TropicNow columnist and Cairns legal expert Donna Patane sorts out the somewhat confusing situation facing businesses who want to cash in on the Pokemon Go craze.
By now you would have heard about the latest ‘overnight success’ that is the augmented reality game, ‘Pokémon Go’.
Millions of people have downloaded the app and are wandering around public places, eyes glued to their phones, searching for Pokémon, just as TropicNow columnist James Harding did recently.
If you’re one of those people, you probably know that the Salt House is the place to go.
They have been cashing in on Pokémon Go by informing customers that Pokémon appear around their premises. And it’s legit!
That’s right, it is possible to legally cash in on the Pokémon Go craze by encouraging Pokémon-chasing customers near or into your business where, hopefully, they buy something.
Before you go ‘Zubat’ crazy splashing Pokémon Go paraphernalia everywhere, remember that you don’t want to end up in an expensive law suit so tread carefully.
Firstly, Pokémon Go is software, and it therefore comes with user terms and conditions. I know you haven’t read them, but not to worry, I have.
This brings me to the stories of businesses (a café in Atlanta and a deli in San Francisco) encouraging traffic to nearby Pokéstops by purchasing ‘Lures’ (in app purchases which draw Pokémon to Pokéstops).
Maybe there is a teeny risk that using Lures in this way is a no no, but while they’re bringing in money, it is doubtful there will be a test case, let alone a full crack down.
1. Trade mark laws – ‘Pokémon’ is a registered trade mark of Nintendo Co Limited. That means you cannot use that word, or anything substantially identical or deceptively similar, as a trade mark (meaning as a badge of origin or branding) in Australia.
2. Consumer laws – The Australian Consumer Law prohibits conduct, in trade or commerce, which is misleading or deceptive or is likely to mislead or deceive. The misrepresentation may be that there is a connection, approval or endorsement between your business and the Pokémon entities.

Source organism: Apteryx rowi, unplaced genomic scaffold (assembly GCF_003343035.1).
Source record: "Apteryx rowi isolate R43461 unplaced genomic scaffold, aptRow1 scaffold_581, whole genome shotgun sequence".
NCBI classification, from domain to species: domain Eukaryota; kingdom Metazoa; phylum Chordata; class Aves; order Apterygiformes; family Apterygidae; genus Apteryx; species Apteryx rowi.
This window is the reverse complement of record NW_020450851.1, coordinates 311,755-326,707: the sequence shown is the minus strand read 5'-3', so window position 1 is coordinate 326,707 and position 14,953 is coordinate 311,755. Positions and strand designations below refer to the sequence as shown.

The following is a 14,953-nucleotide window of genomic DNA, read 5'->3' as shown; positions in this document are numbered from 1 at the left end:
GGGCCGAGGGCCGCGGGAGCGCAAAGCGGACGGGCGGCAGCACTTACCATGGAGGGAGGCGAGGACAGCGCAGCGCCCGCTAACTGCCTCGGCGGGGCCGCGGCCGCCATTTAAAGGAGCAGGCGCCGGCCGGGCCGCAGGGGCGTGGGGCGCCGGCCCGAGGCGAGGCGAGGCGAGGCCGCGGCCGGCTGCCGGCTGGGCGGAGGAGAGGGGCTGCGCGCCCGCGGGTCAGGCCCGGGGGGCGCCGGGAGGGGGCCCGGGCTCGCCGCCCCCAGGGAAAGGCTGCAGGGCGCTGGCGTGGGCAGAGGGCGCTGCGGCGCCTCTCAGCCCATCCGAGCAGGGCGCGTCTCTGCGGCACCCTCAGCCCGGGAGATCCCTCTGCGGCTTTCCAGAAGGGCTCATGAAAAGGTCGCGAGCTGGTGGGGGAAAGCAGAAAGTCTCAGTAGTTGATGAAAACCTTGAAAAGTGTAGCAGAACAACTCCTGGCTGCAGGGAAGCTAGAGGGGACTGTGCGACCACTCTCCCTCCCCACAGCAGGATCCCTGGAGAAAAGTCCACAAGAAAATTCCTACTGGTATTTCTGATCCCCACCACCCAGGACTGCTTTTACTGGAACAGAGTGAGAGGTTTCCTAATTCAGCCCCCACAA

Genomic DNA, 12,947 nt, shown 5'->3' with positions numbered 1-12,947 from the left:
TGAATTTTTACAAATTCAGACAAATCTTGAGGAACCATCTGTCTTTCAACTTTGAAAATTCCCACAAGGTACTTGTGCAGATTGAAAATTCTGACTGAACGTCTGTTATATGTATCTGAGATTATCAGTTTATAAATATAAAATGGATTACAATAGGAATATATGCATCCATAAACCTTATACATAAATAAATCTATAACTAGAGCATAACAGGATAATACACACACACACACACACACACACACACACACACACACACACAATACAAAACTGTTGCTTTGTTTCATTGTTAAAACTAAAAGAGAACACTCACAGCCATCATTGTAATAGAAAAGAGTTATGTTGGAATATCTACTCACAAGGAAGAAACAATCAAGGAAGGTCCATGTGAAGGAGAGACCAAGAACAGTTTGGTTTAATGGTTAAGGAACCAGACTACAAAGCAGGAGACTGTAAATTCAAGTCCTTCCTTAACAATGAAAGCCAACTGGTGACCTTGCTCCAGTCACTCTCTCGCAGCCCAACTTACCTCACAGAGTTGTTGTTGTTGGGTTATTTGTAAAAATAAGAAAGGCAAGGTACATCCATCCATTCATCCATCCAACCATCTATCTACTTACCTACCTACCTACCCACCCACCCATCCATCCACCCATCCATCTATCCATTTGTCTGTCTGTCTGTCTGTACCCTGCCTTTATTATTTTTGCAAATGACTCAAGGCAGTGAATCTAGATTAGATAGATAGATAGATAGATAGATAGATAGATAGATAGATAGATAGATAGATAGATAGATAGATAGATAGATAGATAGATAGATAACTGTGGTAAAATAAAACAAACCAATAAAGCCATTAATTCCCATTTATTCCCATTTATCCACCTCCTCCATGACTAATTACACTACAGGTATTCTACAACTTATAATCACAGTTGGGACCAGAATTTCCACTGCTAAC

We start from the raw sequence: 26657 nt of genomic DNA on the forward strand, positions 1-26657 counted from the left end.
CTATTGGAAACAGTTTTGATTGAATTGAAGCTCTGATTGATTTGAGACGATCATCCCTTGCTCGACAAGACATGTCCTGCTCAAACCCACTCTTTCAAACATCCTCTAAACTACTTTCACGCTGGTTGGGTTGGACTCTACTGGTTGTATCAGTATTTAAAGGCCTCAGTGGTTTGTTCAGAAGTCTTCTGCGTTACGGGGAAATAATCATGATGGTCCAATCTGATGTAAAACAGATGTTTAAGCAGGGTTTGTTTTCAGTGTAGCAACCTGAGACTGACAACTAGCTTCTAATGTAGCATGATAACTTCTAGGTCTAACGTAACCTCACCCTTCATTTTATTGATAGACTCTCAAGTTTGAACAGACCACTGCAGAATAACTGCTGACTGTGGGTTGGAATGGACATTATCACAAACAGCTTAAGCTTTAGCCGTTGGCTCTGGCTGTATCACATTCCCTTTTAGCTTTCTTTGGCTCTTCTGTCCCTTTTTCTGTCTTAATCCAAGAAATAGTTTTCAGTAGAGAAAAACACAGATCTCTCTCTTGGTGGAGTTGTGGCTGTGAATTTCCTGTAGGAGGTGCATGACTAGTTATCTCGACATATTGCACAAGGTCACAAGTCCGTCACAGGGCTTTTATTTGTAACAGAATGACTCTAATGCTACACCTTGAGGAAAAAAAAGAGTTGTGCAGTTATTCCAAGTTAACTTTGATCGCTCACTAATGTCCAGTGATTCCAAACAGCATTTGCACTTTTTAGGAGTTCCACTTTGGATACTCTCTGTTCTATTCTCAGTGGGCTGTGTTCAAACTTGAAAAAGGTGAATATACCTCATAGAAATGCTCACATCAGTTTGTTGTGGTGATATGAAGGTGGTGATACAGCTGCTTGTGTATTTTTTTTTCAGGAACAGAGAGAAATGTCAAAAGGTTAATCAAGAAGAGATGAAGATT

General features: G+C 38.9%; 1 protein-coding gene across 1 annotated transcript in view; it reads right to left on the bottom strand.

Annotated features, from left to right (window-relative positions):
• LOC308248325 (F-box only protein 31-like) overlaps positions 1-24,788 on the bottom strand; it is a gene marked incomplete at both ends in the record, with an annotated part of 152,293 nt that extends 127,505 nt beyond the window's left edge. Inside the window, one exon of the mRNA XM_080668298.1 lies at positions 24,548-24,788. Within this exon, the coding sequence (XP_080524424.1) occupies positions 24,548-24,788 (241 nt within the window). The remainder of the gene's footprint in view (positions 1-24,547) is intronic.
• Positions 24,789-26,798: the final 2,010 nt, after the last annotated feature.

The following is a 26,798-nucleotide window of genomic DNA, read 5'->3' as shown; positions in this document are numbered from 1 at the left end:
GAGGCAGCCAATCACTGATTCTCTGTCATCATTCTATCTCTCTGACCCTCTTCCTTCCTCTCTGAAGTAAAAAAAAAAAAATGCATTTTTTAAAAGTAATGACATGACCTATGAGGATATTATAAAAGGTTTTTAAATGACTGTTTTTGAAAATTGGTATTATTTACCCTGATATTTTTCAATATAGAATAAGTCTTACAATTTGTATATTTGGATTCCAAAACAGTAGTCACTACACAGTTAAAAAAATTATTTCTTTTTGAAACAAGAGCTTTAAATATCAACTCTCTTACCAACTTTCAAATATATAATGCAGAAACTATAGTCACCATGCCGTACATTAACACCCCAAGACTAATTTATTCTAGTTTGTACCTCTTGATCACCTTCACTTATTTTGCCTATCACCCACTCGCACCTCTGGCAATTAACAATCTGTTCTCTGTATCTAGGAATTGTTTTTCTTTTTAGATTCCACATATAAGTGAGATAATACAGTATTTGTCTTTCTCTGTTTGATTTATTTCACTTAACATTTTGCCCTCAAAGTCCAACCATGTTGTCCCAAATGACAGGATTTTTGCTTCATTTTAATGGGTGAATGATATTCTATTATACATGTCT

3. Passing off – This common law tort prohibits misrepresentations calculated to injure the business or goodwill of another which actually cause damage or will probably do so. Again, misrepresenting a connection, approval or endorsement between your business and the Pokémon entities will probably cross the line.
So, as a general rule:
- Don’t infringe the copyright in the content (for example by reproducing, publishing, communicating or adapting it, etc);
- Don’t infringe the trade marks by using the names or a name which is substantially identical or deceptively similar, as a trade mark;
- Don’t place ads or promotions in the content;
- Don’t use or do anything that might suggest a connection or association with, or an endorsement by, the Pokémon entities.
Sounds bad, but it’s really just time to get creative!
There is no issue with using the Pokémon name in a merely descriptive or laudatory way provided you are clear there is no connection or endorsement by the Pokémon entities.
- “Pokémon have been found here!”
- “Have a coffee here while you try to catch those Pokémon!”
- “Pokémon Go draining your battery? Spend $5 and sit down at our charging station!”
There are whispers that Pokémon Go may ramp up the monetisation of the app by allowing commercial users to advertise or buy Pokéstops (and frankly, this wouldn’t surprise me).
In the meantime, whether it’s Pokémon or customers – catch ‘em all!